After Impressionism: Inventing Modern Art

At The National gallery, Until 13 August 2023

Paul Cezanne, Mont Sainte-Victoire, 1902-6; Gift of Helen Tyson Madeira, 1977 © Philadelphia Museum of Art

The National Gallery is proud to present the exhibition “After Impressionism: Inventing Modern Art”, a stunning collection of works that explores the transition from Impressionism to Modernism. This exhibition features masterpieces from the late 19th and early 20th centuries, highlighting the key artistic movements that defined this period of artistic innovation.

Visitors to the exhibition will be treated to a diverse range of works, showcasing the evolution of modern art. From the vibrant colors and light of the Impressionist movement, to the bold experimentation of the Fauvists and the expressive abstraction of the Expressionists, this exhibition offers a comprehensive overview of the major movements that paved the way for modern art.

Some of the most renowned artists of the era are represented in this exhibition, including Pablo Picasso, Henri Matisse, and Wassily Kandinsky. Visitors will have the opportunity to view iconic works such as Matisse’s “The Dance” and Picasso’s “Les Demoiselles d’Avignon”, which are widely regarded as some of the most important works in the history of modern art.

The exhibition is divided into several thematic sections, allowing visitors to explore the different artistic movements and styles that emerged during this period. Visitors can immerse themselves in the luminous landscapes of the Impressionists, experience the vibrant colors and bold brushstrokes of the Fauvists, and marvel at the abstract and expressive works of the Expressionists.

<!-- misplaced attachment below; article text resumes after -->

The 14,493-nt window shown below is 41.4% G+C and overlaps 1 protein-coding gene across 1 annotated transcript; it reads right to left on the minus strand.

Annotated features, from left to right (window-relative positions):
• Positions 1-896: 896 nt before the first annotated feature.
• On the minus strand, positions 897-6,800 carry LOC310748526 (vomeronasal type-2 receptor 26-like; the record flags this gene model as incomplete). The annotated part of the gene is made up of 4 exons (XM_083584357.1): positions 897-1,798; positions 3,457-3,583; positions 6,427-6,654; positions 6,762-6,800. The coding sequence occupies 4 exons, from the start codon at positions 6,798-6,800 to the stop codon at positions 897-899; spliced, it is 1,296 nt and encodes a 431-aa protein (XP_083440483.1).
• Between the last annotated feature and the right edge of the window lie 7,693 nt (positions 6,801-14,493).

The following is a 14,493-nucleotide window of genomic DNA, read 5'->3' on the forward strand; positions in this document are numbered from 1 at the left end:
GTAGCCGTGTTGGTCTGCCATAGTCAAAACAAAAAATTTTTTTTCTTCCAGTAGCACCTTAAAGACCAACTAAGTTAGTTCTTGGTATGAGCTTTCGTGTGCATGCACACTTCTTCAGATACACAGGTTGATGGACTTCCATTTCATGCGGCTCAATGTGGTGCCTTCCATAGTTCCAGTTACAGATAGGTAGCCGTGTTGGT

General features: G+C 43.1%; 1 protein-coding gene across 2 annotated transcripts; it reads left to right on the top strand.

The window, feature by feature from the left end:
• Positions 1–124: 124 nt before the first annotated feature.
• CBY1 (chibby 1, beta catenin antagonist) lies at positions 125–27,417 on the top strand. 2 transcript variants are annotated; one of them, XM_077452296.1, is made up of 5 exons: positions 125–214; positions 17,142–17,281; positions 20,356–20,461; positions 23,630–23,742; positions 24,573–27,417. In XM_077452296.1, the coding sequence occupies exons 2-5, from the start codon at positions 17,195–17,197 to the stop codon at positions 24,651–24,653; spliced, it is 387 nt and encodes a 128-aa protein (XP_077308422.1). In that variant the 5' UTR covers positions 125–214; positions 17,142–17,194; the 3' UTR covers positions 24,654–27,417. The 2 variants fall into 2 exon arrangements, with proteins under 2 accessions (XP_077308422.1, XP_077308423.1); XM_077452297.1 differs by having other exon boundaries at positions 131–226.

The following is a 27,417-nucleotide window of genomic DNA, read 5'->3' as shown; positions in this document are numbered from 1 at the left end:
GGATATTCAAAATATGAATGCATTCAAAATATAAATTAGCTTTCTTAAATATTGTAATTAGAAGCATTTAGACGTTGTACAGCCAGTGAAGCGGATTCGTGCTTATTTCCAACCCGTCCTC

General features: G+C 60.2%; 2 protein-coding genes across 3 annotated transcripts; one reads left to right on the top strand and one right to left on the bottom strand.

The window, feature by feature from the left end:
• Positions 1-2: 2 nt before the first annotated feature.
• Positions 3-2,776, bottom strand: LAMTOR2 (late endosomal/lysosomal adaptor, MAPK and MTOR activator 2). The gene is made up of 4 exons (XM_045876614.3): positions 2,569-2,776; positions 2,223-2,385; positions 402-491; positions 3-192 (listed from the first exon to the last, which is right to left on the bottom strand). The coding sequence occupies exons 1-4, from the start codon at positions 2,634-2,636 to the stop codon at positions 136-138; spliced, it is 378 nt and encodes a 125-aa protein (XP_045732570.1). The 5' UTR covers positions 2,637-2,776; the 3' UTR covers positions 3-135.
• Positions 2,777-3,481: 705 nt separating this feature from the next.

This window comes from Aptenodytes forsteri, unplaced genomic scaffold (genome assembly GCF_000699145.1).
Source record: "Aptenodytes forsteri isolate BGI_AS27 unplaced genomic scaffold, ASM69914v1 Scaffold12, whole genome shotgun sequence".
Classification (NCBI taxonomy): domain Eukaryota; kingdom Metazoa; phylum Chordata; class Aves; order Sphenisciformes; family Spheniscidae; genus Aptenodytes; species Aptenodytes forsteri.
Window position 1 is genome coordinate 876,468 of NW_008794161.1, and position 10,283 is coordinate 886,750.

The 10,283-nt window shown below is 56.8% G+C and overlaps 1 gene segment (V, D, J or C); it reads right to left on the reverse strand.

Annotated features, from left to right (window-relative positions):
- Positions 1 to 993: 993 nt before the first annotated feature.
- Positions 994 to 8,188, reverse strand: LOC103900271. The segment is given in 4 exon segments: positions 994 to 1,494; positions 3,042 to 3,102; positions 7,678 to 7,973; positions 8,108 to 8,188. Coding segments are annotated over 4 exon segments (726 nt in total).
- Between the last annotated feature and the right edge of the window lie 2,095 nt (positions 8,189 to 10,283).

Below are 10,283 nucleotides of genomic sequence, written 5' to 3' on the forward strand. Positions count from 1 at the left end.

This exhibition is a must-see for anyone interested in the history of modern art. It provides a unique opportunity to explore the key artistic movements that shaped the development of modern art, and to view some of the most important works of the era. Whether you are an art aficionado or a casual visitor, “After Impressionism: Inventing Modern Art” is sure to leave a lasting impression.

Georges Seurat, ‘The Channel of Gravelines, Grand Fort-Philippe’, 1890 © National Gallery, London

Website: The National Gallery

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